1. You’re just ordering this because you heard it in a rap song, aren’t you?
I find that people who aren’t “real” drinkers order drinks that they’ve heard in rap songs. When Drake said something about Moscato, which is a sweet white wine, I suddenly had an influx of tough looking dudes ordering Moscato. I give them the drink and they look at me like, WTF, I’m like that’s what your dumb ass ordered!
2. Dayum, girl.
Long Island Iced Tea: I want to get fucked up.
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3. You’re probably going to jail if you drink a lot of this.
As someone that formerly worked at the DA’s office, it seems like all crimes start with Bud Light…
Does sparking up some good bud mean consumers drink less Bud?
That was the worry some expressed when recreational marijuana was legalized in Colorado on Jan 1 of this year. Well here’s the early data.
Bars and liquor stores in Denver logged $7.8 million in sales taxes from January to April, a year-over-year increase of 6.7 percent, according to figures provided by the city. By comparison, they grew by 0.3 percent in the same period of 2012 and by 3.9 percent in 2011.
Looks like a rising tide of party options may lift all boats.
In the online world the axiom is: Content is King!
But in the restaurant and bar business “content” is the guest experience in our establishments and our on site activities/promotions. Social media is a great amplifier but if there’s nothing interesting on our menus and promotional calendars, and we are not capturing fun customer experiences and interesting activities in our locations, viral social media will never happen.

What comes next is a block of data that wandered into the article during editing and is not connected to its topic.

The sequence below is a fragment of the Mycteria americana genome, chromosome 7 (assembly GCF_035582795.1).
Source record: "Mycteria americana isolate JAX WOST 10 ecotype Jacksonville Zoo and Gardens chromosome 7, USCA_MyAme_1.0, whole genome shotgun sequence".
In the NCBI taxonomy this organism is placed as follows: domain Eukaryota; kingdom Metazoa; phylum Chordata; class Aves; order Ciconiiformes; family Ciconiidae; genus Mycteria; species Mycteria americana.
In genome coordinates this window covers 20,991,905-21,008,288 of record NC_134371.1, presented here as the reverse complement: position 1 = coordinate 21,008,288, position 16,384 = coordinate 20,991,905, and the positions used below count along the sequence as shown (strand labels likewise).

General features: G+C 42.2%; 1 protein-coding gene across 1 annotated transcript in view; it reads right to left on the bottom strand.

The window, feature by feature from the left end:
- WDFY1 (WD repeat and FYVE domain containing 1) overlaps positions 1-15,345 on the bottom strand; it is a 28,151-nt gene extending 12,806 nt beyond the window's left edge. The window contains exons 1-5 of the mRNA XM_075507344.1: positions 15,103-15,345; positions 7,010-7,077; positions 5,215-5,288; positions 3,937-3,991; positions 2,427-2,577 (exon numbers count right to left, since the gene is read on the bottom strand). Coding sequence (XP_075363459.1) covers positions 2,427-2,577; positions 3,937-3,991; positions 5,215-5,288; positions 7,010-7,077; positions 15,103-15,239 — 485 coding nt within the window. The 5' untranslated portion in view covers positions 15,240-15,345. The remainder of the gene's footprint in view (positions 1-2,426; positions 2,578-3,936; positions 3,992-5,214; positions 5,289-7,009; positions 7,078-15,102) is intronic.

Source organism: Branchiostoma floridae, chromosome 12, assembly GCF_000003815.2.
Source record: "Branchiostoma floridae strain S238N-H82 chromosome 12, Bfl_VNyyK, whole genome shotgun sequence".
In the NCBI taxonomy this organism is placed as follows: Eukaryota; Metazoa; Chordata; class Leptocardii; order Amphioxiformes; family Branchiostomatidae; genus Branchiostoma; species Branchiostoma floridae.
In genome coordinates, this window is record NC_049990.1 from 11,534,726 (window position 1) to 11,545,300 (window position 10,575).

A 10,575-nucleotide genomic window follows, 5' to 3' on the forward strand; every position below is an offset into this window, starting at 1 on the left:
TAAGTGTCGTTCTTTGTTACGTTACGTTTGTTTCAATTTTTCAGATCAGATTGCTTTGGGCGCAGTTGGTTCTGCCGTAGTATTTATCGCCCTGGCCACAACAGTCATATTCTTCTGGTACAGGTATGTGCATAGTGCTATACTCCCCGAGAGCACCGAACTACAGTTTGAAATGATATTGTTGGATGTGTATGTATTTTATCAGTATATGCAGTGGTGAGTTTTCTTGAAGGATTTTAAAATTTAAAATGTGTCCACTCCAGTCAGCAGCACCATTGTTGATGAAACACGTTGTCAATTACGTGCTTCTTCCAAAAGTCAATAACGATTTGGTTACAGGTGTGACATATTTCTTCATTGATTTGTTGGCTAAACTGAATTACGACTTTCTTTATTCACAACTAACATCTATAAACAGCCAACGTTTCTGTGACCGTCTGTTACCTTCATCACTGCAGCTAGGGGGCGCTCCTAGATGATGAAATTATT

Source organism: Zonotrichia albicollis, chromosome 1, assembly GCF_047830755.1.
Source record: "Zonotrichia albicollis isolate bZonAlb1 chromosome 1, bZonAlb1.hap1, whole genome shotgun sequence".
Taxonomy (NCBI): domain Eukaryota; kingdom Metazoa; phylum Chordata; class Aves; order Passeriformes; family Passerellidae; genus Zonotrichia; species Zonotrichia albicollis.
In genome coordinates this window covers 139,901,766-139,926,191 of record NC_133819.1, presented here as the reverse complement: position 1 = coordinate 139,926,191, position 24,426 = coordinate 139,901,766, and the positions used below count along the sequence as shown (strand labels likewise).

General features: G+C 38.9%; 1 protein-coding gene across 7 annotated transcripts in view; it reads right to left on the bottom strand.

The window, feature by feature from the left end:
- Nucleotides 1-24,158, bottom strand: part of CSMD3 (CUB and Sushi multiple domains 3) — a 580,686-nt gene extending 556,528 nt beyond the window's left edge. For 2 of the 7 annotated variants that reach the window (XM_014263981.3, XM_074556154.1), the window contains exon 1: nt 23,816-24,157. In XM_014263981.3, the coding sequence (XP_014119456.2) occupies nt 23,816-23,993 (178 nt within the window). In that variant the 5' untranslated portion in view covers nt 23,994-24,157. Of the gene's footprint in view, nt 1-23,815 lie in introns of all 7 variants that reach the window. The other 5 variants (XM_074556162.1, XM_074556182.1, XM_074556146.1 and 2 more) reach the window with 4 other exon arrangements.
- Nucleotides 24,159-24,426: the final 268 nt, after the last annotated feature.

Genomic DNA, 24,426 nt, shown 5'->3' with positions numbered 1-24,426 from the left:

What happens and is captured in the four walls is the key to a great social media presence.
Posting is the easy part. Creating something worth posting is the trick. Garbage in garbage out!
A-List Marketing can help develop techniques to create and capture RestauBar activities that are fun, interesting and potentially viral.
When Garth Brooks was at his peak the last time around, I remember a story about him that stuck. Garth visited the sales teams at some of the biggest retailers along with his label sales executives to discuss the set up for one of his albums. After they’d all visited for a bit, Garth asked the label execs to leave the room and he stayed with the retailer’s sales teams. “Now tell me what you wouldn’t tell me if they were in the room,” he said (or so the story goes).
That, you see, is a business-savvy artist. This isn’t for everyone, but if artists are interested in their business, this is exactly the kind of thing you should do.
So it’s not surprising that Garth Brooks has held his records back from digital distribution all this time. Apple wanted to commoditize his albums by forcing him to sell on…